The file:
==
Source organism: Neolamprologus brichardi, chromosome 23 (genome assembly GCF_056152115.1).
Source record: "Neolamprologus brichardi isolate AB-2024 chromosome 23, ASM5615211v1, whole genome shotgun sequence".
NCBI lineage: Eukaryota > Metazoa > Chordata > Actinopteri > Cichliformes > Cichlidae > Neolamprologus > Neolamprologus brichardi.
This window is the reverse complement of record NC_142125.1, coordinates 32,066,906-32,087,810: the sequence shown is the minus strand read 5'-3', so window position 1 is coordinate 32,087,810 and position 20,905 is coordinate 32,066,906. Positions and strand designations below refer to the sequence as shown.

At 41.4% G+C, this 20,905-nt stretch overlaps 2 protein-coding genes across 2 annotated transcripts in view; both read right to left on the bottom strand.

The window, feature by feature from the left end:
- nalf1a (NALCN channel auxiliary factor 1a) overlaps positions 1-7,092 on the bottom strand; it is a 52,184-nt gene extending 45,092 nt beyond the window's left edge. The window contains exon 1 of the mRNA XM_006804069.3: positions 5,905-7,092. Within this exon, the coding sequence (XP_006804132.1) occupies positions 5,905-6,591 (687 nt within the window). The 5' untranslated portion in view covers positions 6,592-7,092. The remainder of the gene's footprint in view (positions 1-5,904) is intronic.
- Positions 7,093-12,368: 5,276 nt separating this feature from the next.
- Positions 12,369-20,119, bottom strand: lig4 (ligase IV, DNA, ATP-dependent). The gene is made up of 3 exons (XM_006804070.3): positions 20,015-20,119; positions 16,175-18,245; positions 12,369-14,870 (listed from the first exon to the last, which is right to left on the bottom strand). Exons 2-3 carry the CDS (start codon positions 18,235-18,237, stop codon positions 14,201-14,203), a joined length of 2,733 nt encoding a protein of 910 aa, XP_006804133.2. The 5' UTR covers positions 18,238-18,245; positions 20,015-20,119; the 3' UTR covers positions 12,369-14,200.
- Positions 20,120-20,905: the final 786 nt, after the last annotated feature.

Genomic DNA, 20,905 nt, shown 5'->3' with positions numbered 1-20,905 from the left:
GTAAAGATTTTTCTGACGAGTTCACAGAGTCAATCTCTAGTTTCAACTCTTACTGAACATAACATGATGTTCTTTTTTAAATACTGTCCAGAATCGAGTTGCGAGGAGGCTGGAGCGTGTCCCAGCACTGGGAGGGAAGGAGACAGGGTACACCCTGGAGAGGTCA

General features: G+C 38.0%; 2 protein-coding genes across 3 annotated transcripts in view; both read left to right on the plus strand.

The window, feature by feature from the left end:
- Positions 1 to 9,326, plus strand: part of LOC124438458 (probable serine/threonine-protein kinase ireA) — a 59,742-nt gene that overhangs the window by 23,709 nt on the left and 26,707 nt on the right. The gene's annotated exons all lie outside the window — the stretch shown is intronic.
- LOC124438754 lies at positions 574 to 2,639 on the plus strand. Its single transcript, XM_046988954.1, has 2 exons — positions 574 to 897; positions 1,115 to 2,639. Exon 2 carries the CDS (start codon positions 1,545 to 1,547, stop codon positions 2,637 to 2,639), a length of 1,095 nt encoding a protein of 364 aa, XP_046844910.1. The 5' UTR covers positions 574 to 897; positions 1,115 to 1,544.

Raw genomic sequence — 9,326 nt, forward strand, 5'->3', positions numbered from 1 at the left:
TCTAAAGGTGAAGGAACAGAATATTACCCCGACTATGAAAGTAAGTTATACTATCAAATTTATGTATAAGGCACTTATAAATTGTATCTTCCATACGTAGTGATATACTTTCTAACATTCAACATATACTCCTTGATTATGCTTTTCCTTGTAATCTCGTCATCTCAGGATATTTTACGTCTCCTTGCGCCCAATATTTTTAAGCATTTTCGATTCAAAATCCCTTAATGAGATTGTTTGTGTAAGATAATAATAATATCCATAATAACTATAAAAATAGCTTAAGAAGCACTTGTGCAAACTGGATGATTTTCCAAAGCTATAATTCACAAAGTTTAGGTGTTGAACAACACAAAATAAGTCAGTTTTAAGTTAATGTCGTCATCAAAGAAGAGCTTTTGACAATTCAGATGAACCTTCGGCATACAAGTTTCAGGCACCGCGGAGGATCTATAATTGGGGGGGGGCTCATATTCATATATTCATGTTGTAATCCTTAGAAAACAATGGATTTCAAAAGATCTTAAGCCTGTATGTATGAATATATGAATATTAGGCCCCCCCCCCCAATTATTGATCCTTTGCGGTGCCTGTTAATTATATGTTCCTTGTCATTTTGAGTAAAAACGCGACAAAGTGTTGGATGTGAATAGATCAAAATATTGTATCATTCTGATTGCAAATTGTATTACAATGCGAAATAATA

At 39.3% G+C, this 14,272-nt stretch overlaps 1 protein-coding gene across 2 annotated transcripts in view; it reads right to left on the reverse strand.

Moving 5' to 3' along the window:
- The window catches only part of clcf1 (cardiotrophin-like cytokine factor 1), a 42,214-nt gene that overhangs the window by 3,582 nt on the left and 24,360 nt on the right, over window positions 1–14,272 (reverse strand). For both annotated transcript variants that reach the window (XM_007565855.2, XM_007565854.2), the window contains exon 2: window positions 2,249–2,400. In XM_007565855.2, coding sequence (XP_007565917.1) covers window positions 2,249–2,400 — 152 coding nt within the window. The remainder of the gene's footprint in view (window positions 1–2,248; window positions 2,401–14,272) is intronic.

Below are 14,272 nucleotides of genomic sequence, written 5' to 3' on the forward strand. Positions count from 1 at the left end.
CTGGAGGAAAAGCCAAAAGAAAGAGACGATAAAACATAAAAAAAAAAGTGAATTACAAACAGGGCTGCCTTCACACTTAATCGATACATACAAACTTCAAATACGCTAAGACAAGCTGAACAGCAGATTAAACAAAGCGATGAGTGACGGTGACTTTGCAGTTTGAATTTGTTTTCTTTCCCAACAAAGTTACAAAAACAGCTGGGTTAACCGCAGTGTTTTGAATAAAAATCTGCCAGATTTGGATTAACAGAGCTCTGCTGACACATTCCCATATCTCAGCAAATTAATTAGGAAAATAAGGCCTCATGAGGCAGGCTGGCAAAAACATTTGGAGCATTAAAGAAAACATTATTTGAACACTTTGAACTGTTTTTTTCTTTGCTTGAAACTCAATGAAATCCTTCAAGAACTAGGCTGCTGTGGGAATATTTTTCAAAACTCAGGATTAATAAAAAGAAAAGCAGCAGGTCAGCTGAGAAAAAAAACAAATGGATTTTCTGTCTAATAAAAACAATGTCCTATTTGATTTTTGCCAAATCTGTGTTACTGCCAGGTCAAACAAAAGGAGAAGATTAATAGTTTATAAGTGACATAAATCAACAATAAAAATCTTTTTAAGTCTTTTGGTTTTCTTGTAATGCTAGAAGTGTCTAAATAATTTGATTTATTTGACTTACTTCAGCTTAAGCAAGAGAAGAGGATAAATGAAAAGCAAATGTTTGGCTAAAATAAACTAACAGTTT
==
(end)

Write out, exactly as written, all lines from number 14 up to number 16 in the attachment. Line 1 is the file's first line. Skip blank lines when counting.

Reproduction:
The window, feature by feature from the left end:
- Positions 1 to 9,326, plus strand: part of LOC124438458 (probable serine/threonine-protein kinase ireA) — a 59,742-nt gene that overhangs the window by 23,709 nt on the left and 26,707 nt on the right. The gene's annotated exons all lie outside the window — the stretch shown is intronic.
- LOC124438754 lies at positions 574 to 2,639 on the plus strand. Its single transcript, XM_046988954.1, has 2 exons — positions 574 to 897; positions 1,115 to 2,639. Exon 2 carries the CDS (start codon positions 1,545 to 1,547, stop codon positions 2,637 to 2,639), a length of 1,095 nt encoding a protein of 364 aa, XP_046844910.1. The 5' UTR covers positions 574 to 897; positions 1,115 to 1,544.